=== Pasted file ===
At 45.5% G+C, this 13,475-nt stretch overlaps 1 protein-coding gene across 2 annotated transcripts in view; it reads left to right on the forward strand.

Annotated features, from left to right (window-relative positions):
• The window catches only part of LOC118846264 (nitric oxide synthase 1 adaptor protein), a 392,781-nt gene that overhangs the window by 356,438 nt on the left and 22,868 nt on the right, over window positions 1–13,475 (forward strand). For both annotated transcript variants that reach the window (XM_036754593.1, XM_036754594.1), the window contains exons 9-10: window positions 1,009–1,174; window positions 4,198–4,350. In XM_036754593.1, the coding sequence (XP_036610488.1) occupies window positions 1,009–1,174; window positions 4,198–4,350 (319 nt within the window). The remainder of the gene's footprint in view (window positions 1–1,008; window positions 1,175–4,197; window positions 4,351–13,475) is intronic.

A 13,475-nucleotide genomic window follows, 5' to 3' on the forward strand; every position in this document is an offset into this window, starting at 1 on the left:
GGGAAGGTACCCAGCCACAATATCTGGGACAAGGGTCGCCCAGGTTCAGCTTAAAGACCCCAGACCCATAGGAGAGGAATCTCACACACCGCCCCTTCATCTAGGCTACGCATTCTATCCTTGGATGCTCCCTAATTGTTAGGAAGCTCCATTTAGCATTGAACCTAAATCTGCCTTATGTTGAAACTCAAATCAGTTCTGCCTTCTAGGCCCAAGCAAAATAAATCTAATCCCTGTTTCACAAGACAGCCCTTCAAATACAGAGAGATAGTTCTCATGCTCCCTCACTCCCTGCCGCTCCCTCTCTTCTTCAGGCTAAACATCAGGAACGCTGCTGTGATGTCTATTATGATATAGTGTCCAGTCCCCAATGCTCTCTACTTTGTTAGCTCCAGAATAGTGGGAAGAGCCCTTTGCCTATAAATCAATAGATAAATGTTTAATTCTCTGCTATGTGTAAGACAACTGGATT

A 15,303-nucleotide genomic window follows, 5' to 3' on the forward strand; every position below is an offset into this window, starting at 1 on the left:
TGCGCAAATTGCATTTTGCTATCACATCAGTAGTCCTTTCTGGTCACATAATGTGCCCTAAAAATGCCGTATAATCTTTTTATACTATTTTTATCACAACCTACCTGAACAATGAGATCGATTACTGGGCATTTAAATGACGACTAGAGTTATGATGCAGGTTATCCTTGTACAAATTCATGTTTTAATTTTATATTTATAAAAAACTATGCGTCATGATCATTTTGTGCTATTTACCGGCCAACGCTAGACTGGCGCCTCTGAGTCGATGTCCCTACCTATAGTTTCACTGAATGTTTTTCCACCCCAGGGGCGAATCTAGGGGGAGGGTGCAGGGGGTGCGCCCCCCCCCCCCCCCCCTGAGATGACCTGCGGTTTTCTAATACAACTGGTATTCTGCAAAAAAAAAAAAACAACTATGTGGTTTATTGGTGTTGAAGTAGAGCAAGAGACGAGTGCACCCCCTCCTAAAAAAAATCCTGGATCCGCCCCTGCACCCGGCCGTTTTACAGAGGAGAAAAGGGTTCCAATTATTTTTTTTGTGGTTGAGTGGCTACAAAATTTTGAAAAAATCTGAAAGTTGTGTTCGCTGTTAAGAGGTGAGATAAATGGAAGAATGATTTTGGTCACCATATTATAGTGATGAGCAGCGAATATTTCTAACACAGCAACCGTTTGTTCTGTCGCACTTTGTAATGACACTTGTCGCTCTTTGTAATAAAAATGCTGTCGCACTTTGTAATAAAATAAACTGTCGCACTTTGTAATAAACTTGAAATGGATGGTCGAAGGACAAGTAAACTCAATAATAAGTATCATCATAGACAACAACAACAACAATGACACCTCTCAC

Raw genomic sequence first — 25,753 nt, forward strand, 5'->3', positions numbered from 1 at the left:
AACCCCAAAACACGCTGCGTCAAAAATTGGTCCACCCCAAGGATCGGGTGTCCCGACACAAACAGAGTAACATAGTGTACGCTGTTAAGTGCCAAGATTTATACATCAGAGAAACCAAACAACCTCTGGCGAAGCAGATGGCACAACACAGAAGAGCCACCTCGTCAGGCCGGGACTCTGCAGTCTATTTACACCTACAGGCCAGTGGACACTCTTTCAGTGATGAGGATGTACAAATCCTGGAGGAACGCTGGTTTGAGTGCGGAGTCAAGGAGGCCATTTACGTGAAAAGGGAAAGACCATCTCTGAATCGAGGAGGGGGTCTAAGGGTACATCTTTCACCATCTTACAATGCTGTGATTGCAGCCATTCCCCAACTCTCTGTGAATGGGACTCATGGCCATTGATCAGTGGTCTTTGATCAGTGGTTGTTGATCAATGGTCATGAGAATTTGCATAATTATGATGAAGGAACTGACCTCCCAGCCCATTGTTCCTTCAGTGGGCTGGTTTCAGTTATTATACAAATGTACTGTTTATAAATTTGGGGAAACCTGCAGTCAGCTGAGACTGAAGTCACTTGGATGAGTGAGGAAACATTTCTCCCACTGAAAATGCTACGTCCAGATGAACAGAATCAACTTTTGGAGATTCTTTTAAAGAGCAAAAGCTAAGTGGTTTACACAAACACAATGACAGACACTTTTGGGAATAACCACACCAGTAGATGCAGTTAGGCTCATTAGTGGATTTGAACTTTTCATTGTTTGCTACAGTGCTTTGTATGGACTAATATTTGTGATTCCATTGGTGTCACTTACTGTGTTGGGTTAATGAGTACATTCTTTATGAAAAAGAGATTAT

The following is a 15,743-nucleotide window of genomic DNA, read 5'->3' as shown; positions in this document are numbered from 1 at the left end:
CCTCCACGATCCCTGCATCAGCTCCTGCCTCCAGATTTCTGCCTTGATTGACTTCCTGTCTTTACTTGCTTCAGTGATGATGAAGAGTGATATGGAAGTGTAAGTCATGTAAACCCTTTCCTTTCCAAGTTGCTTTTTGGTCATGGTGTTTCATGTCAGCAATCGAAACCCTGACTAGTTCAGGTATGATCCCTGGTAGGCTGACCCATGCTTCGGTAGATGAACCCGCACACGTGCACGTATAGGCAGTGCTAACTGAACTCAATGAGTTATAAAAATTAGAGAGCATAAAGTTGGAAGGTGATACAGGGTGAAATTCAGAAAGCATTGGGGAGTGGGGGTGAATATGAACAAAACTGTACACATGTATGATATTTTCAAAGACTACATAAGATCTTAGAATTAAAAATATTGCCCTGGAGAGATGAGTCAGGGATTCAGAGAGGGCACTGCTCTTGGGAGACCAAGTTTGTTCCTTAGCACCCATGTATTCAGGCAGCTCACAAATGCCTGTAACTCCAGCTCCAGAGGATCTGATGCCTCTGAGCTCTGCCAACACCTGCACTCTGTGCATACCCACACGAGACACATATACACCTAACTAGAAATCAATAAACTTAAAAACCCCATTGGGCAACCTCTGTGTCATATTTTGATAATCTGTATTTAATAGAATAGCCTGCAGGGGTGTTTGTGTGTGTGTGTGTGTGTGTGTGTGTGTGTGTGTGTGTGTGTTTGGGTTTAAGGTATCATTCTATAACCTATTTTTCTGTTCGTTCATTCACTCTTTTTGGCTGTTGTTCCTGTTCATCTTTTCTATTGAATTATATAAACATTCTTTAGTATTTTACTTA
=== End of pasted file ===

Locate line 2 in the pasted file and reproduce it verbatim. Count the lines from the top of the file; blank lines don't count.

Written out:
Annotated features, from left to right (window-relative positions):